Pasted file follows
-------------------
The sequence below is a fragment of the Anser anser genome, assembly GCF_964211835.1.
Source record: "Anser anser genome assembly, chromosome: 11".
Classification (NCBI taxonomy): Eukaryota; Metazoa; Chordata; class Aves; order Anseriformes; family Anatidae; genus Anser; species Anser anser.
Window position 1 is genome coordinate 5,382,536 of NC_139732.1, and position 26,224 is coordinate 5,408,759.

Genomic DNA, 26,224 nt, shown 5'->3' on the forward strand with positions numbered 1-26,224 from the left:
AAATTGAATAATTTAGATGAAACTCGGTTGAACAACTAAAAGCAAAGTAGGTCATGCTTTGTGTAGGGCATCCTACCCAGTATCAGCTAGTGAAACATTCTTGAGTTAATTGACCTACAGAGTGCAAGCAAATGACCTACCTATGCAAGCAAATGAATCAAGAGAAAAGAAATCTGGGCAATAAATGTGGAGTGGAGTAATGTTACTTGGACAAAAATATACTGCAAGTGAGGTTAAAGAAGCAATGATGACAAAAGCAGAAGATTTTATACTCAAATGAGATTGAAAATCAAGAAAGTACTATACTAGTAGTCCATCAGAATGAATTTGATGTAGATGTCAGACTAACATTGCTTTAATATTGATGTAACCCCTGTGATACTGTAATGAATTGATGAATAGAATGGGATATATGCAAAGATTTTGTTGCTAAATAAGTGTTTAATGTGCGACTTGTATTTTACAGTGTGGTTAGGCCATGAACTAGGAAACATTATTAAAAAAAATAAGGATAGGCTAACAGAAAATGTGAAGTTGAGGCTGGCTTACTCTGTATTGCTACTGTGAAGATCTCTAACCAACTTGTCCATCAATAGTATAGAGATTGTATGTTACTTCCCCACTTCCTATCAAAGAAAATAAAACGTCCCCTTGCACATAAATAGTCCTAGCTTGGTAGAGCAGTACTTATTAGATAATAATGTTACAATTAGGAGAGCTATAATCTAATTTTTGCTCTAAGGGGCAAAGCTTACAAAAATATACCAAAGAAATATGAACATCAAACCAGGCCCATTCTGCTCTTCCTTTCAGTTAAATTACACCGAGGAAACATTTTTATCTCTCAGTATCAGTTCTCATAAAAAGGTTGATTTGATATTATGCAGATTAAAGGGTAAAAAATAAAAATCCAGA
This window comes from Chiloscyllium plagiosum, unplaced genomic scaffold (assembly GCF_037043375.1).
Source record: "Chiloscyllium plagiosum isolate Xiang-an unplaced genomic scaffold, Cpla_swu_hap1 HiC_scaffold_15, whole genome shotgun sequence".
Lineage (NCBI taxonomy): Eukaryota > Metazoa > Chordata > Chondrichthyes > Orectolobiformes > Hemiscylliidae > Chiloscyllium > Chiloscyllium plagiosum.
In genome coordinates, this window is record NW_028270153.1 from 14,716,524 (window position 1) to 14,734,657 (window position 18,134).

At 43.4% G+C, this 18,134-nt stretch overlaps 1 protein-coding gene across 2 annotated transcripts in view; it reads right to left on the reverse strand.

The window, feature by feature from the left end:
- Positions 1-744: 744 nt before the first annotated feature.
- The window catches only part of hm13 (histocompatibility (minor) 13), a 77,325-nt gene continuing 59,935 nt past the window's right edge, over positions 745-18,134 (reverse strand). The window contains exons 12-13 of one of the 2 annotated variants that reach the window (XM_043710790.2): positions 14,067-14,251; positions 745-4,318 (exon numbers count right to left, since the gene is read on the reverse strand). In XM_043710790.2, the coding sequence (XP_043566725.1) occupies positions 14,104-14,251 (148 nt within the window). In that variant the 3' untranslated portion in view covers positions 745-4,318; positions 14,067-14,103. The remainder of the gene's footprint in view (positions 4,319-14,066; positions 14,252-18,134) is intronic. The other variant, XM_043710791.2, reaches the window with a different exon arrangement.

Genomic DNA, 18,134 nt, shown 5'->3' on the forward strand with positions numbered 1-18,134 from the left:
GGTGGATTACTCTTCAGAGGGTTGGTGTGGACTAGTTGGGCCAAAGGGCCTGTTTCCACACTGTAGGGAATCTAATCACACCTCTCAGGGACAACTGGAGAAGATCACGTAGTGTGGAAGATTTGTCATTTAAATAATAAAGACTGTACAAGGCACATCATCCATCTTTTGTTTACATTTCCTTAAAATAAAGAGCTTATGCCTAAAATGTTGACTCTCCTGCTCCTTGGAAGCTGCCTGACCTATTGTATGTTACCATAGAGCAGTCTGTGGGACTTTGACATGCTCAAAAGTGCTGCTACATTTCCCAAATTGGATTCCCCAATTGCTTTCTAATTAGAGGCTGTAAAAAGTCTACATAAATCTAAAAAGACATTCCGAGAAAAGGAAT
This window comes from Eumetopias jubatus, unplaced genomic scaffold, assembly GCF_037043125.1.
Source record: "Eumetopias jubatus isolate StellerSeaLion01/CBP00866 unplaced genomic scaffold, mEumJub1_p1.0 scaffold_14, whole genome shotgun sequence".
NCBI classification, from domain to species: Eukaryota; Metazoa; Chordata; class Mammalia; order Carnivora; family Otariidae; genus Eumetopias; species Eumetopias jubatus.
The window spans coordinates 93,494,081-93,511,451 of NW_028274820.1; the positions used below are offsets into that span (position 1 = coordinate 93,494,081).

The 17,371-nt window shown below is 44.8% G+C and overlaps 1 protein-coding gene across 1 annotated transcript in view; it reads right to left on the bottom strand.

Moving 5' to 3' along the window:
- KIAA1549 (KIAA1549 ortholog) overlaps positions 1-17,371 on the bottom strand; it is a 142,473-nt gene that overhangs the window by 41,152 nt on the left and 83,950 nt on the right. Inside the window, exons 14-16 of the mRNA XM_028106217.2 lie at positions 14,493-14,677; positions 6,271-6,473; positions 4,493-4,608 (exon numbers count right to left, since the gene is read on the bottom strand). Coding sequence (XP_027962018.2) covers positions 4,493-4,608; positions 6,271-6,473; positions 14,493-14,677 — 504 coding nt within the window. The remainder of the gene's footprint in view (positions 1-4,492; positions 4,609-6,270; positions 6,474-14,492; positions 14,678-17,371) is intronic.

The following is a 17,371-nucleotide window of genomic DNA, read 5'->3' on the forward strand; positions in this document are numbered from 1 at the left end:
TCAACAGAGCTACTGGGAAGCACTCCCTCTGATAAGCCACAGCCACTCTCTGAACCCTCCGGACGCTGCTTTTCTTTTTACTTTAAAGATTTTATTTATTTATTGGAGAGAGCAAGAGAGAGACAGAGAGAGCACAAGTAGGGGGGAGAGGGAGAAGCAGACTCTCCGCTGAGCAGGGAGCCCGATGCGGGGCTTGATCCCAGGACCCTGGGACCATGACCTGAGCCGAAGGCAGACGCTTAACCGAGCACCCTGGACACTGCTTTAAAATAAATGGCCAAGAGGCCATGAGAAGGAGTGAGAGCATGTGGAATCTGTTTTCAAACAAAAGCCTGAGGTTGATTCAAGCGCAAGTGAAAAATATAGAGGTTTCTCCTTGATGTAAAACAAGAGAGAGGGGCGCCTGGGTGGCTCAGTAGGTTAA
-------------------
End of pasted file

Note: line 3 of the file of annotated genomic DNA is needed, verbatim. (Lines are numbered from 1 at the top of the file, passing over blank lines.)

Classification (NCBI taxonomy): Eukaryota; Metazoa; Chordata; class Aves; order Anseriformes; family Anatidae; genus Anser; species Anser anser.